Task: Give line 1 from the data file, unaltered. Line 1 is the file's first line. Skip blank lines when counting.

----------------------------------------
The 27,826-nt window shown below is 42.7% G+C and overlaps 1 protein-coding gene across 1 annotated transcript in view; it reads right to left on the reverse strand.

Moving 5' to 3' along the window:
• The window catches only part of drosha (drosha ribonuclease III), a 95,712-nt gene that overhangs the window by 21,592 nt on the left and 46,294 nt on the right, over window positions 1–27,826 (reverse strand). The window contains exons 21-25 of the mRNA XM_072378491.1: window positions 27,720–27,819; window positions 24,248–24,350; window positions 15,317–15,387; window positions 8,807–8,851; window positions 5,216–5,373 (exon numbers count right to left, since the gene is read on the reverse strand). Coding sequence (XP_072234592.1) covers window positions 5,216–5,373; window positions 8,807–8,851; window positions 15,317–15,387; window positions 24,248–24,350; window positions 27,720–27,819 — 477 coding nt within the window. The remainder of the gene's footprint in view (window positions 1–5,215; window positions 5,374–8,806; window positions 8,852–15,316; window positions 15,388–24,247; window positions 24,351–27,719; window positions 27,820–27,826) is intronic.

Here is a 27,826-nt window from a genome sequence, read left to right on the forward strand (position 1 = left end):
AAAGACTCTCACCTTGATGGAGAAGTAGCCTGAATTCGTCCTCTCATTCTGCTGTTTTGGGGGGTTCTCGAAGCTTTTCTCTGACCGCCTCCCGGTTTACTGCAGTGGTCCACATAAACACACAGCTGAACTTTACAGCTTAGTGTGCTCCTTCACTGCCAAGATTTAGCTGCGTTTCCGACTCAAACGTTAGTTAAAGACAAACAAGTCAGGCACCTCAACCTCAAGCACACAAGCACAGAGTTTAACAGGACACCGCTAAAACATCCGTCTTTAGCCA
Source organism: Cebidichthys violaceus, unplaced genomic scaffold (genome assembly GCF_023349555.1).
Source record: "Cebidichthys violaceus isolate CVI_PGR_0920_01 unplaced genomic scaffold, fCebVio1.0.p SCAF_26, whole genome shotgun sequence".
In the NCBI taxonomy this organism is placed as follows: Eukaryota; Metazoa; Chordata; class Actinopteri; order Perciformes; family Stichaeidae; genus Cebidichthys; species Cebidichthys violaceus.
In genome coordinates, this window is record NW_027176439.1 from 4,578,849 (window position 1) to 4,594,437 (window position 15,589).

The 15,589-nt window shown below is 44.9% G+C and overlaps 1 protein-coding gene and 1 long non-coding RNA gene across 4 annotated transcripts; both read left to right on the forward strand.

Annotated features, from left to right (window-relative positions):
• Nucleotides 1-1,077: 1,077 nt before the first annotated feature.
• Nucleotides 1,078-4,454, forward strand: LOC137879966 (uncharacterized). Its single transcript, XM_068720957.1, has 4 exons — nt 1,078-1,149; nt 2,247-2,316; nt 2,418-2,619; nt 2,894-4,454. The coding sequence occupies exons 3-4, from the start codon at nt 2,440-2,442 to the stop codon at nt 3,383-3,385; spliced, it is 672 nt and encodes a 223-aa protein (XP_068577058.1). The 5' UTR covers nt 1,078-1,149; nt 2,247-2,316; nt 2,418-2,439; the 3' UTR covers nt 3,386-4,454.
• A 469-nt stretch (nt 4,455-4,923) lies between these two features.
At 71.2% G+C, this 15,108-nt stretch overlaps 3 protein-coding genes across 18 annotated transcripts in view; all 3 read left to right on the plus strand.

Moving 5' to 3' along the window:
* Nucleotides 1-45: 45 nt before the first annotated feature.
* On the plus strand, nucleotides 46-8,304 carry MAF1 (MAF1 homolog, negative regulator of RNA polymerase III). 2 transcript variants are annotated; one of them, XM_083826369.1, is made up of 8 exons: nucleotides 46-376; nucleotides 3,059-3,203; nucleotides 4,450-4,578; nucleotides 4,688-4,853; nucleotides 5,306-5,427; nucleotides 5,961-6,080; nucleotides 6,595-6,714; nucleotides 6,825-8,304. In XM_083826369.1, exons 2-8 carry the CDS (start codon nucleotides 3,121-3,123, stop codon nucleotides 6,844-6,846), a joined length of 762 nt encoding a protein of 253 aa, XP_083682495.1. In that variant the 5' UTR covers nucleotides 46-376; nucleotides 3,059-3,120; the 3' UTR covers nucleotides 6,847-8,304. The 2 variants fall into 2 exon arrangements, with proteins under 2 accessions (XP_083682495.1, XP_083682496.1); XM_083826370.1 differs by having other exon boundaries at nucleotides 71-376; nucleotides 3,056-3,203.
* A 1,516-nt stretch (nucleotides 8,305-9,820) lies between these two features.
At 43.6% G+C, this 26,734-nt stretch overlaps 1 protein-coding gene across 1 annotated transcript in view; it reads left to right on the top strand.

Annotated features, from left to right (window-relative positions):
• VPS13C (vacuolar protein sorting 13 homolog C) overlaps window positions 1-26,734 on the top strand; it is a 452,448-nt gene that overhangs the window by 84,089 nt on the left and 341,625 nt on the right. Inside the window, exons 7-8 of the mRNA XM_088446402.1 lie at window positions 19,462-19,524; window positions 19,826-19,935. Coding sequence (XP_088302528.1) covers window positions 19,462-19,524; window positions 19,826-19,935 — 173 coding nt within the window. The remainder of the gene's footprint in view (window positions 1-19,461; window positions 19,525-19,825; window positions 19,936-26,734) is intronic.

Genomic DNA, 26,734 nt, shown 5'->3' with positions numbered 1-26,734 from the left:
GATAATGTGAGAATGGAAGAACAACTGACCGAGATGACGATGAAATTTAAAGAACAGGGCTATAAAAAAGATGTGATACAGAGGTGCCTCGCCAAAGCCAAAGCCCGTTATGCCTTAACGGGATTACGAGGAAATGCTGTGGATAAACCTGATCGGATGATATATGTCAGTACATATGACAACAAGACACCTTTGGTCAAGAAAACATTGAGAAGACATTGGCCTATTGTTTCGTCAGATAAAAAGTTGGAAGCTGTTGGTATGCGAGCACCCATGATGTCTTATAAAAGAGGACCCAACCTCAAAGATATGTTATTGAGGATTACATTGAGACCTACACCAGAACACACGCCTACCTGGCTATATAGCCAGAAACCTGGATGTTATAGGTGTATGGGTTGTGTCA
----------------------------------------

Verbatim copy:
The 27,826-nt window shown below is 42.7% G+C and overlaps 1 protein-coding gene across 1 annotated transcript in view; it reads right to left on the reverse strand.